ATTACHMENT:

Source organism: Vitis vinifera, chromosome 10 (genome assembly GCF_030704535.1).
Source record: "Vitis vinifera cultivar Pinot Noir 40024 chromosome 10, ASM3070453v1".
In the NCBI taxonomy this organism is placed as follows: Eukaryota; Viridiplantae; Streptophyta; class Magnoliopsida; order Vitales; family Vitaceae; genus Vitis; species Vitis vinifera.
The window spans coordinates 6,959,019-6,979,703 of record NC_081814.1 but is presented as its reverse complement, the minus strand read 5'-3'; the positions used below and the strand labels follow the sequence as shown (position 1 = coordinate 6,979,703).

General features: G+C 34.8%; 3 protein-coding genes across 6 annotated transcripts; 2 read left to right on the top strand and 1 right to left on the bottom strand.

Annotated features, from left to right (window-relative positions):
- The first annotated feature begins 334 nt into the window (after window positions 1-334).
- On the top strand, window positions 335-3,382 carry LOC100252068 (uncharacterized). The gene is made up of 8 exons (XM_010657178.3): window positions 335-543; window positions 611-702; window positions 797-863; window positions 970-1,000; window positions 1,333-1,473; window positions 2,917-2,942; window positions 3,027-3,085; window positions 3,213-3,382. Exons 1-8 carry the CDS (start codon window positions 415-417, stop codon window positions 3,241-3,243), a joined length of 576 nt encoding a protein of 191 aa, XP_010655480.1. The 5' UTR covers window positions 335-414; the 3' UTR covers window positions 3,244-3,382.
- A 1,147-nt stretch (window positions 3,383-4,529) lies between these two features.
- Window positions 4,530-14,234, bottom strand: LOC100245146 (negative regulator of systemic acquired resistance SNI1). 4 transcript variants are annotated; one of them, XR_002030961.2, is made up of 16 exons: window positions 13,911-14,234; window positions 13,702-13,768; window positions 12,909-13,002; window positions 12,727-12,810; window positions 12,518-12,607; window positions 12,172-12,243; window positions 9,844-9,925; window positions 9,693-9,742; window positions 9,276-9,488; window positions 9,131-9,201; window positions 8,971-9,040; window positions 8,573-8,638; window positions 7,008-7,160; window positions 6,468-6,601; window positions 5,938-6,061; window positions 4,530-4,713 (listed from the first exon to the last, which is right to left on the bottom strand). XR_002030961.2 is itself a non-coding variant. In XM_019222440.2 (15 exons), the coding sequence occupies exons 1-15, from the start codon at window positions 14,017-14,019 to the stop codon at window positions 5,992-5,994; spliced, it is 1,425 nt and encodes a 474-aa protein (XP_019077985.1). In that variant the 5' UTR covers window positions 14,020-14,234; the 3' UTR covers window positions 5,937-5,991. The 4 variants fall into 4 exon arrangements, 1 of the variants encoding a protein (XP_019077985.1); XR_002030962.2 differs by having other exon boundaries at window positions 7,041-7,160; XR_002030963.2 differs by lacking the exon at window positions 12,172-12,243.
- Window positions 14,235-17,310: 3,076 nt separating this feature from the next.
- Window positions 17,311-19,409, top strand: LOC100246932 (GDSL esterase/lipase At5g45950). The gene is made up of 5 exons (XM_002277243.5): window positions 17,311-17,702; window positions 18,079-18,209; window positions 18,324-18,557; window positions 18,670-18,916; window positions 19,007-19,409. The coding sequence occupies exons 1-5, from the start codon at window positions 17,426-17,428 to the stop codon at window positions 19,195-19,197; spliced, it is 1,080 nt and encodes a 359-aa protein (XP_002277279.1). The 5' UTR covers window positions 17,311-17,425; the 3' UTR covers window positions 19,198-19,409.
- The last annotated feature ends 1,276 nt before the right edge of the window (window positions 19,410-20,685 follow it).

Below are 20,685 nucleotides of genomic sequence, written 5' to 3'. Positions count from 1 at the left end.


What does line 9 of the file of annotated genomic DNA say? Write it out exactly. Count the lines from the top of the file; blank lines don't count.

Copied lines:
- A 1,147-nt stretch (window positions 3,383-4,529) lies between these two features.